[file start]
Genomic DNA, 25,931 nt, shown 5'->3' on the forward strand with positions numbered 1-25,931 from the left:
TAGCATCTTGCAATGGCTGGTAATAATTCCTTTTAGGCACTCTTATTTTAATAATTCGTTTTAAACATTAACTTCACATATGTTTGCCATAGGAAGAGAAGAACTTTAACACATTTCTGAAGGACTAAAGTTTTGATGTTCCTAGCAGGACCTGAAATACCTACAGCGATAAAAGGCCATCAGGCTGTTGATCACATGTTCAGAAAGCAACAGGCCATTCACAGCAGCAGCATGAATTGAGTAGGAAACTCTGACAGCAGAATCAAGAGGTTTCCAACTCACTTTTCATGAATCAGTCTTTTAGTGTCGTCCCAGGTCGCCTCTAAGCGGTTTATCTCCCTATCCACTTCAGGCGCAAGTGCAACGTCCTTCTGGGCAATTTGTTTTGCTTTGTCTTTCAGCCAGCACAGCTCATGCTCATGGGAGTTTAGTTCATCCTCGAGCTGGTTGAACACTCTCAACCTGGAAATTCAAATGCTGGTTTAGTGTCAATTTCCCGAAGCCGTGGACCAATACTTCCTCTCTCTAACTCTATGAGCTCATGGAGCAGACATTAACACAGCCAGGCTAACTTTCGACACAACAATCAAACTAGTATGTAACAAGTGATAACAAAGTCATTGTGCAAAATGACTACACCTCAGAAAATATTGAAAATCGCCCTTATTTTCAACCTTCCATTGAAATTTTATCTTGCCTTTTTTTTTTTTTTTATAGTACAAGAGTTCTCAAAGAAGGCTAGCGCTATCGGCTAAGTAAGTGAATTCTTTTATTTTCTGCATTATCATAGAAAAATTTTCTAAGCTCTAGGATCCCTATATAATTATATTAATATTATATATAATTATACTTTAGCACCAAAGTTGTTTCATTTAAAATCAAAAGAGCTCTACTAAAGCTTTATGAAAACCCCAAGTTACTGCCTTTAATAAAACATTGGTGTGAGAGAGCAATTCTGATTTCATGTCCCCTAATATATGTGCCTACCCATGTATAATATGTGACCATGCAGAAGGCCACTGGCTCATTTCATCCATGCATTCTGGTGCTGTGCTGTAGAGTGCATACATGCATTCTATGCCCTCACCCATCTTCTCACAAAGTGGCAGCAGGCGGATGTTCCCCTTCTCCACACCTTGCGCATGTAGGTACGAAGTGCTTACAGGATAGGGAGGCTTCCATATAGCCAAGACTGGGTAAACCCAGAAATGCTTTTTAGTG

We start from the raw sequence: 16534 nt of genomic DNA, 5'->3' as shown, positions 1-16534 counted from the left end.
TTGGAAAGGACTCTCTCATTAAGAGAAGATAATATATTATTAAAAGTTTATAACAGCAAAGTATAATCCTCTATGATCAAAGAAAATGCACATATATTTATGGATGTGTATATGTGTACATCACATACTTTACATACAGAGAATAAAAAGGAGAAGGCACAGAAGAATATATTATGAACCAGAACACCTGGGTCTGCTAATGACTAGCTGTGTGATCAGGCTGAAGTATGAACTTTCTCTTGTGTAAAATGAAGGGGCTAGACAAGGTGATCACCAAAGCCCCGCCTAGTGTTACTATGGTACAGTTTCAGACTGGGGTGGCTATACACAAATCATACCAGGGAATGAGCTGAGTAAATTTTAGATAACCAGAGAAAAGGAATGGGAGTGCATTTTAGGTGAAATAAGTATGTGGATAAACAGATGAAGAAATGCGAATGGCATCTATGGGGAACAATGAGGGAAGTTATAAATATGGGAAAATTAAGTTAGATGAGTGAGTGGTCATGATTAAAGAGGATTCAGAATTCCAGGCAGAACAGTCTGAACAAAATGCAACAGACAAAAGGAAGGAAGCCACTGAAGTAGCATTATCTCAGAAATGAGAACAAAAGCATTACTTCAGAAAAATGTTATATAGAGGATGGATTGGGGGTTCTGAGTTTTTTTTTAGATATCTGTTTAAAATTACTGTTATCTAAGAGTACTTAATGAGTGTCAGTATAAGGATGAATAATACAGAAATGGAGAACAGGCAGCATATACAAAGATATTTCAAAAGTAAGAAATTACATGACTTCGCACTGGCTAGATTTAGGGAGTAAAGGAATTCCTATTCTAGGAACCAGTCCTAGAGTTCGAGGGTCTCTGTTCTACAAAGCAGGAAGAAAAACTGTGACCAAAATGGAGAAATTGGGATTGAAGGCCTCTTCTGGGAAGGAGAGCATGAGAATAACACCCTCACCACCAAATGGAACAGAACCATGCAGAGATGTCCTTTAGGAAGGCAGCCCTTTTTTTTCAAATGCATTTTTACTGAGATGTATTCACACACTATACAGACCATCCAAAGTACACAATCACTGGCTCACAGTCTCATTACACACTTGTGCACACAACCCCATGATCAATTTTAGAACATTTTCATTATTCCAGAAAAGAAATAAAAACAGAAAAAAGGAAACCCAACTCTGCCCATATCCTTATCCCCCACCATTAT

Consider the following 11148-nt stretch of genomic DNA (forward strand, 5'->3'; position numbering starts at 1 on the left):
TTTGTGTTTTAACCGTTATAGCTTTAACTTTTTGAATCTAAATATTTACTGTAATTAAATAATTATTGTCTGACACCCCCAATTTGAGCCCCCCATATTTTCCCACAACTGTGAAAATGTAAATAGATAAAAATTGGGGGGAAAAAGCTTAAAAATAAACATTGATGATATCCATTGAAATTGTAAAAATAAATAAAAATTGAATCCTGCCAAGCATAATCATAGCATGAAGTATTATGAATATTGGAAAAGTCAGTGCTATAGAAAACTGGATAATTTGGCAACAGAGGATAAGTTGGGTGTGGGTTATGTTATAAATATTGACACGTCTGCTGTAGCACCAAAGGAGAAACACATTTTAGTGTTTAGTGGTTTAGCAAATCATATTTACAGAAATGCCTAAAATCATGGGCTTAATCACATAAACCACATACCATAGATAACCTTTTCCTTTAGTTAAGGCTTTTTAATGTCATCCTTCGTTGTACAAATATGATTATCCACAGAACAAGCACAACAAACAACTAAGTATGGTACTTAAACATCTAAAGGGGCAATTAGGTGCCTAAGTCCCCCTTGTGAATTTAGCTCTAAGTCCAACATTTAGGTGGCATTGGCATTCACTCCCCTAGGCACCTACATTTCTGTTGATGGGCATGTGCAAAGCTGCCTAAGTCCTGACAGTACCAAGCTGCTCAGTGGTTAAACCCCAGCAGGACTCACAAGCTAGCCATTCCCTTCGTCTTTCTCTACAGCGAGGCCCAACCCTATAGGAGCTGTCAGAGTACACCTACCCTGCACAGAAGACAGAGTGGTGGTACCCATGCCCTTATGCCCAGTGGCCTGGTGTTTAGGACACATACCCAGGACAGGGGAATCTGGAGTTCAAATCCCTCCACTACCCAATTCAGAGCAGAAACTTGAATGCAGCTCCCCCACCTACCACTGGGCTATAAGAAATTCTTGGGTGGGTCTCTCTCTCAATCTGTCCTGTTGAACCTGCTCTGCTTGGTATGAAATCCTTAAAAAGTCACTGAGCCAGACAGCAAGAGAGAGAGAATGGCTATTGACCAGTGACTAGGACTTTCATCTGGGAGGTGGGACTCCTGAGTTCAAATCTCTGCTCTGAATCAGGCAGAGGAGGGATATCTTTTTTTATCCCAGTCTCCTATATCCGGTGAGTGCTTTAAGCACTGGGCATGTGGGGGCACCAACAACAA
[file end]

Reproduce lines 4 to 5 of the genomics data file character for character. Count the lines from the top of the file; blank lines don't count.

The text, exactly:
TTGGAAAGGACTCTCTCATTAAGAGAAGATAATATATTATTAAAAGTTTATAACAGCAAAGTATAATCCTCTATGATCAAAGAAAATGCACATATATTTATGGATGTGTATATGTGTACATCACATACTTTACATACAGAGAATAAAAAGGAGAAGGCACAGAAGAATATATTATGAACCAGAACACCTGGGTCTGCTAATGACTAGCTGTGTGATCAGGCTGAAGTATGAACTTTCTCTTGTGTAAAATGAAGGGGCTAGACAAGGTGATCACCAAAGCCCCGCCTAGTGTTACTATGGTACAGTTTCAGACTGGGGTGGCTATACACAAATCATACCAGGGAATGAGCTGAGTAAATTTTAGATAACCAGAGAAAAGGAATGGGAGTGCATTTTAGGTGAAATAAGTATGTGGATAAACAGATGAAGAAATGCGAATGGCATCTATGGGGAACAATGAGGGAAGTTATAAATATGGGAAAATTAAGTTAGATGAGTGAGTGGTCATGATTAAAGAGGATTCAGAATTCCAGGCAGAACAGTCTGAACAAAATGCAACAGACAAAAGGAAGGAAGCCACTGAAGTAGCATTATCTCAGAAATGAGAACAAAAGCATTACTTCAGAAAAATGTTATATAGAGGATGGATTGGGGGTTCTGAGTTTTTTTTTAGATATCTGTTTAAAATTACTGTTATCTAAGAGTACTTAATGAGTGTCAGTATAAGGATGAATAATACAGAAATGGAGAACAGGCAGCATATACAAAGATATTTCAAAAGTAAGAAATTACATGACTTCGCACTGGCTAGATTTAGGGAGTAAAGGAATTCCTATTCTAGGAACCAGTCCTAGAGTTCGAGGGTCTCTGTTCTACAAAGCAGGAAGAAAAACTGTGACCAAAATGGAGAAATTGGGATTGAAGGCCTCTTCTGGGAAGGAGAGCATGAGAATAACACCCTCACCACCAAATGGAACAGAACCATGCAGAGATGTCCTTTAGGAAGGCAGCCCTTTTTTTTCAAATGCATTTTTACTGAGATGTATTCACACACTATACAGACCATCCAAAGTACACAATCACTGGCTCACAGTCTCATTACACACTTGTGCACACAACCCCATGATCAATTTTAGAACATTTTCATTATTCCAGAAAAGAAATAAAAACAGAAAAAAGGAAACCCAACTCTGCCCATATCCTTATCCCCCACCATTAT

Consider the following 11148-nt stretch of genomic DNA (forward strand, 5'->3'; position numbering starts at 1 on the left):